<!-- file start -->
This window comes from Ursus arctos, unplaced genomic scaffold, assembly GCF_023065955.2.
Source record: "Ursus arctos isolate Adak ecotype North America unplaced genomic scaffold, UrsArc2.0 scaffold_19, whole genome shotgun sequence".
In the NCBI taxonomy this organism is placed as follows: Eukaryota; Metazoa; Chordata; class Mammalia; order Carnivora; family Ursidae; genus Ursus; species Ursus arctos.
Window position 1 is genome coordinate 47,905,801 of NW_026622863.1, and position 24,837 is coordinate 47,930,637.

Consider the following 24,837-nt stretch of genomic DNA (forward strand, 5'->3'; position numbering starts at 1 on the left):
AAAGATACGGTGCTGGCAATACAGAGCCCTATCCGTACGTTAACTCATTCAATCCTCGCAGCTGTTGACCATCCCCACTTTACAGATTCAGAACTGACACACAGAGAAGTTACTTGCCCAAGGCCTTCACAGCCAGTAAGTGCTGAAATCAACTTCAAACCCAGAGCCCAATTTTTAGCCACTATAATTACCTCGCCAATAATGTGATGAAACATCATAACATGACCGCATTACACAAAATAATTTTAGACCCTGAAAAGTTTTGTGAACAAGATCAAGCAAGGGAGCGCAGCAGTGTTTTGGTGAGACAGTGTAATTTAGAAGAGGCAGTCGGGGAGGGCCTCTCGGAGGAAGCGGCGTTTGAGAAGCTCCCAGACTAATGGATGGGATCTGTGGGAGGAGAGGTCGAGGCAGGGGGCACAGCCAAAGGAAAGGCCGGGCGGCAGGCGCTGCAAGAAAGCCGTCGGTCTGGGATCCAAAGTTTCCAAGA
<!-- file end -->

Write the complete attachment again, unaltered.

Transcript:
This window comes from Ursus arctos, unplaced genomic scaffold, assembly GCF_023065955.2.
Source record: "Ursus arctos isolate Adak ecotype North America unplaced genomic scaffold, UrsArc2.0 scaffold_19, whole genome shotgun sequence".
In the NCBI taxonomy this organism is placed as follows: Eukaryota; Metazoa; Chordata; class Mammalia; order Carnivora; family Ursidae; genus Ursus; species Ursus arctos.
Window position 1 is genome coordinate 47,905,801 of NW_026622863.1, and position 24,837 is coordinate 47,930,637.

Consider the following 24,837-nt stretch of genomic DNA (forward strand, 5'->3'; position numbering starts at 1 on the left):
AAAGATACGGTGCTGGCAATACAGAGCCCTATCCGTACGTTAACTCATTCAATCCTCGCAGCTGTTGACCATCCCCACTTTACAGATTCAGAACTGACACACAGAGAAGTTACTTGCCCAAGGCCTTCACAGCCAGTAAGTGCTGAAATCAACTTCAAACCCAGAGCCCAATTTTTAGCCACTATAATTACCTCGCCAATAATGTGATGAAACATCATAACATGACCGCATTACACAAAATAATTTTAGACCCTGAAAAGTTTTGTGAACAAGATCAAGCAAGGGAGCGCAGCAGTGTTTTGGTGAGACAGTGTAATTTAGAAGAGGCAGTCGGGGAGGGCCTCTCGGAGGAAGCGGCGTTTGAGAAGCTCCCAGACTAATGGATGGGATCTGTGGGAGGAGAGGTCGAGGCAGGGGGCACAGCCAAAGGAAAGGCCGGGCGGCAGGCGCTGCAAGAAAGCCGTCGGTCTGGGATCCAAAGTTTCCAAGA